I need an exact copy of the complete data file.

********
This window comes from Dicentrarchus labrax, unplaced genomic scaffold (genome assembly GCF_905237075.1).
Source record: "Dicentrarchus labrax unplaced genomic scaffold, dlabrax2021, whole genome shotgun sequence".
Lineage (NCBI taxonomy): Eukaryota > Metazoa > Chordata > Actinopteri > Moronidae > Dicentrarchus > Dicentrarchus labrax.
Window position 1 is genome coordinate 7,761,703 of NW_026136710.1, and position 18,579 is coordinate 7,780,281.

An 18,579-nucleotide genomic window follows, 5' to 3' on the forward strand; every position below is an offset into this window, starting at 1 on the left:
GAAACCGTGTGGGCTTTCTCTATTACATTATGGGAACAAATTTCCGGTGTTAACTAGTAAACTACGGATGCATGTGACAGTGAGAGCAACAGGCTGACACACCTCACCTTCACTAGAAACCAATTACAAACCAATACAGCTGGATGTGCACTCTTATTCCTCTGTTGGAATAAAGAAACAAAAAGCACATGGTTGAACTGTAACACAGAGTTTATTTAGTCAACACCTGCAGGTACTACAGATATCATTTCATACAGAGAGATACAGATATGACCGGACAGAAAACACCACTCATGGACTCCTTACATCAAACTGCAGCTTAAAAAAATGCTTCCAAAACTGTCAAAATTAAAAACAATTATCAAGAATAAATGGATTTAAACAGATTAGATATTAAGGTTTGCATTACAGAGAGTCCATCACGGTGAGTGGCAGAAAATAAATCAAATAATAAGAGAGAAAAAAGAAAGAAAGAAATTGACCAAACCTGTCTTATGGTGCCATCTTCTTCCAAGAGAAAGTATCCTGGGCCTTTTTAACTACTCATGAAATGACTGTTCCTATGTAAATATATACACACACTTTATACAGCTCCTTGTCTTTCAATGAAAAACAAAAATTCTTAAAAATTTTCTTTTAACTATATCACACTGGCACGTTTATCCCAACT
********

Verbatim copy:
This window comes from Dicentrarchus labrax, unplaced genomic scaffold (genome assembly GCF_905237075.1).
Source record: "Dicentrarchus labrax unplaced genomic scaffold, dlabrax2021, whole genome shotgun sequence".
Lineage (NCBI taxonomy): Eukaryota > Metazoa > Chordata > Actinopteri > Moronidae > Dicentrarchus > Dicentrarchus labrax.
Window position 1 is genome coordinate 7,761,703 of NW_026136710.1, and position 18,579 is coordinate 7,780,281.

An 18,579-nucleotide genomic window follows, 5' to 3' on the forward strand; every position below is an offset into this window, starting at 1 on the left:
GAAACCGTGTGGGCTTTCTCTATTACATTATGGGAACAAATTTCCGGTGTTAACTAGTAAACTACGGATGCATGTGACAGTGAGAGCAACAGGCTGACACACCTCACCTTCACTAGAAACCAATTACAAACCAATACAGCTGGATGTGCACTCTTATTCCTCTGTTGGAATAAAGAAACAAAAAGCACATGGTTGAACTGTAACACAGAGTTTATTTAGTCAACACCTGCAGGTACTACAGATATCATTTCATACAGAGAGATACAGATATGACCGGACAGAAAACACCACTCATGGACTCCTTACATCAAACTGCAGCTTAAAAAAATGCTTCCAAAACTGTCAAAATTAAAAACAATTATCAAGAATAAATGGATTTAAACAGATTAGATATTAAGGTTTGCATTACAGAGAGTCCATCACGGTGAGTGGCAGAAAATAAATCAAATAATAAGAGAGAAAAAAGAAAGAAAGAAATTGACCAAACCTGTCTTATGGTGCCATCTTCTTCCAAGAGAAAGTATCCTGGGCCTTTTTAACTACTCATGAAATGACTGTTCCTATGTAAATATATACACACACTTTATACAGCTCCTTGTCTTTCAATGAAAAACAAAAATTCTTAAAAATTTTCTTTTAACTATATCACACTGGCACGTTTATCCCAACT